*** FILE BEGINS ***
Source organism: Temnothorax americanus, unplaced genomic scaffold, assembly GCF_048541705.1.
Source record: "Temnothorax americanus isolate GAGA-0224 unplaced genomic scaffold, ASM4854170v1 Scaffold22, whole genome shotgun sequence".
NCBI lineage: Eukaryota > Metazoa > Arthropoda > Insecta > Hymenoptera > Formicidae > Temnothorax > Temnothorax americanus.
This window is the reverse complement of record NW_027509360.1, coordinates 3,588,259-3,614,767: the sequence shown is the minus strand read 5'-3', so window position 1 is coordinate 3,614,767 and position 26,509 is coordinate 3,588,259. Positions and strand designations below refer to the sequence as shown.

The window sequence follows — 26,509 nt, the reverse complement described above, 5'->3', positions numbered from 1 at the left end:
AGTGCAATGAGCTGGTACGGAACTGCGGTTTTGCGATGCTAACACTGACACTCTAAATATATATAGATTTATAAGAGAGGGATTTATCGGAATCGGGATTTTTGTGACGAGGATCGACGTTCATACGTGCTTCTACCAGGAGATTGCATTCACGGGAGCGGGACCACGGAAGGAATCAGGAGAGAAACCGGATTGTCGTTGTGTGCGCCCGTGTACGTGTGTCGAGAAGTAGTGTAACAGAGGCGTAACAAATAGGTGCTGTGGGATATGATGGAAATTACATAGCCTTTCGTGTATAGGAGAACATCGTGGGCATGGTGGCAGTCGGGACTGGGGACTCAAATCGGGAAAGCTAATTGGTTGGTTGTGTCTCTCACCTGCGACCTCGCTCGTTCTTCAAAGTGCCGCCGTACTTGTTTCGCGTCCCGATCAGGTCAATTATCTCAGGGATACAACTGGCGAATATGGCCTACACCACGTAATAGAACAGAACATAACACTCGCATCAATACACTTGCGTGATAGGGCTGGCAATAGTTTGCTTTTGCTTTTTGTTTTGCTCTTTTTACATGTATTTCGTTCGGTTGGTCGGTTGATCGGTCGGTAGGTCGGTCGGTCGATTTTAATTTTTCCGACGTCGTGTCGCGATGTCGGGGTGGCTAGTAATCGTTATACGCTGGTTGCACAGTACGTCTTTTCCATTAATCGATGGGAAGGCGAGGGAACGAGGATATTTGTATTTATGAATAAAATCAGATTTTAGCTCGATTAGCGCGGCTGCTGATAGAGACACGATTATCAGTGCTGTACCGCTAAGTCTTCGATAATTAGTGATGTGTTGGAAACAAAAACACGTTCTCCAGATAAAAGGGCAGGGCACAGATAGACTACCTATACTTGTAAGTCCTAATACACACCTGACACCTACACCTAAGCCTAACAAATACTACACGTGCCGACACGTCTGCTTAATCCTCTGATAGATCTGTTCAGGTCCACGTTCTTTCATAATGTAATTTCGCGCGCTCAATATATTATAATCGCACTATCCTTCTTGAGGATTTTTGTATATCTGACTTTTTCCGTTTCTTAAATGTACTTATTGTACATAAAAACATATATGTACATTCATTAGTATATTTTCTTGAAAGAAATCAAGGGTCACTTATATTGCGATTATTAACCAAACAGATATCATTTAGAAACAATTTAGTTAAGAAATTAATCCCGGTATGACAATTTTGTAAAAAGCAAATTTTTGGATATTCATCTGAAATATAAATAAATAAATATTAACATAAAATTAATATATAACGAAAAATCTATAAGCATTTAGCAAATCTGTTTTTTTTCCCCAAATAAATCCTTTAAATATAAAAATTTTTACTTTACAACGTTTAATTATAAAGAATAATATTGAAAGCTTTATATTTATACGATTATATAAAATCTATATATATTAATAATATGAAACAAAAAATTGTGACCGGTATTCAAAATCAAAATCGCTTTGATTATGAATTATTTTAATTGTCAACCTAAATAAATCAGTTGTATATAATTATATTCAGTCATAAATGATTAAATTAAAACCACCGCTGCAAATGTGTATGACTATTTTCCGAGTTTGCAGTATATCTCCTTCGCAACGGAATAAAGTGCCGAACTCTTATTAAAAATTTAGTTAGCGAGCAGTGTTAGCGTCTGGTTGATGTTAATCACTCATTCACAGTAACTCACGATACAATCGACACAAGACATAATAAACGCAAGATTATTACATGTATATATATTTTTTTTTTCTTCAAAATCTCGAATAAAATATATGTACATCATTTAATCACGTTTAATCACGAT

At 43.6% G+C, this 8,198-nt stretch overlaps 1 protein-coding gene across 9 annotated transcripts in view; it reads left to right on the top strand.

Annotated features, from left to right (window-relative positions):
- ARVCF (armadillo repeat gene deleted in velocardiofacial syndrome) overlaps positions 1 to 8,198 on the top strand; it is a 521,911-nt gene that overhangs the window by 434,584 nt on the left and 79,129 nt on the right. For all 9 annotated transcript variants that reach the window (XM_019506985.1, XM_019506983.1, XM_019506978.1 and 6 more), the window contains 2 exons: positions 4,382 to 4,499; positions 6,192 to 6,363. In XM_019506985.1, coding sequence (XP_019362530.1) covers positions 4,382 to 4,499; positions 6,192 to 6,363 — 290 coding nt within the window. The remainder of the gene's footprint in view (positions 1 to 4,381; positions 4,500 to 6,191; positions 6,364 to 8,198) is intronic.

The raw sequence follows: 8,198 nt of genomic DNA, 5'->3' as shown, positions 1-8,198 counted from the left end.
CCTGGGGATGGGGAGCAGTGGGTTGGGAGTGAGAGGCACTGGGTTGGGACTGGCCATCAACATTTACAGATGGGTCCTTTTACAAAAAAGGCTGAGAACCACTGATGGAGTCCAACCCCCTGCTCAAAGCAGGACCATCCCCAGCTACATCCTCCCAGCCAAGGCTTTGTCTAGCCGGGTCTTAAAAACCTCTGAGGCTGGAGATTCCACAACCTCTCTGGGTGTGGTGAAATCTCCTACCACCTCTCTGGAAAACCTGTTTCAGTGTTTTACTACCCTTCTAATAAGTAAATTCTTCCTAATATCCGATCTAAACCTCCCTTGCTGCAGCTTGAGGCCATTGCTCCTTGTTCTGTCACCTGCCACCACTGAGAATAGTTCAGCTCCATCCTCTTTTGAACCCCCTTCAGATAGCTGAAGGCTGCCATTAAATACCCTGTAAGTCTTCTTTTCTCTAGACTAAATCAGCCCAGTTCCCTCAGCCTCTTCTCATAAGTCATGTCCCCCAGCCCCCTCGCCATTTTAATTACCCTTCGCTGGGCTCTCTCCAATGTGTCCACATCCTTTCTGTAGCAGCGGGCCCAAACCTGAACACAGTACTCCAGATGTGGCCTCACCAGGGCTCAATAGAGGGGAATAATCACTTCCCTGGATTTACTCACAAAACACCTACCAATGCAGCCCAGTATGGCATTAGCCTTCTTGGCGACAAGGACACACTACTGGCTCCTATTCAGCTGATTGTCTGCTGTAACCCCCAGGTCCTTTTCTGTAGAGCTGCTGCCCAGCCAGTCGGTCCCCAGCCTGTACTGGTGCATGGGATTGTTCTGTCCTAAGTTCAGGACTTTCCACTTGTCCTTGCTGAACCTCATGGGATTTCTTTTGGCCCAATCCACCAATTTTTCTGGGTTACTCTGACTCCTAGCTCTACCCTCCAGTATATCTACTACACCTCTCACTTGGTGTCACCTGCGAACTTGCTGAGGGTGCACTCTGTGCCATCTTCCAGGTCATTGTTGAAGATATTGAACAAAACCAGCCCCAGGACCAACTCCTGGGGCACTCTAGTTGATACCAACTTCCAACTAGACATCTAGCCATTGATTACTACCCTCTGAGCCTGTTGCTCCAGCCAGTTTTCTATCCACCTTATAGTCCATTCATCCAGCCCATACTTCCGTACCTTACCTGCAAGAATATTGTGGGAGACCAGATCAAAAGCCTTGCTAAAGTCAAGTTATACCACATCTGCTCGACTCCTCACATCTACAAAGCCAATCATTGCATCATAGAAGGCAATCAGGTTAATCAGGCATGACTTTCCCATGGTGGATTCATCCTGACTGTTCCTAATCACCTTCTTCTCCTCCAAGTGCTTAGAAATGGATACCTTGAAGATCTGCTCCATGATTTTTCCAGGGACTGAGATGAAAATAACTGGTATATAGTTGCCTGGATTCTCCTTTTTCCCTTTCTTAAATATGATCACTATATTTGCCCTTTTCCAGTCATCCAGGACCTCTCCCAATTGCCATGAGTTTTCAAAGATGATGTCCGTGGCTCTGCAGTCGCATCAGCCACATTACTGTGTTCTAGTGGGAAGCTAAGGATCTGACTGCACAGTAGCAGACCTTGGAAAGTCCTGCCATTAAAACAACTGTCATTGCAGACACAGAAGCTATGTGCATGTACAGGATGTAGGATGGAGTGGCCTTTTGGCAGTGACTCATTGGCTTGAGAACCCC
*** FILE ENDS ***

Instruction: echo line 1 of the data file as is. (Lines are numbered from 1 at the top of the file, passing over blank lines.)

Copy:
Source organism: Temnothorax americanus, unplaced genomic scaffold, assembly GCF_048541705.1.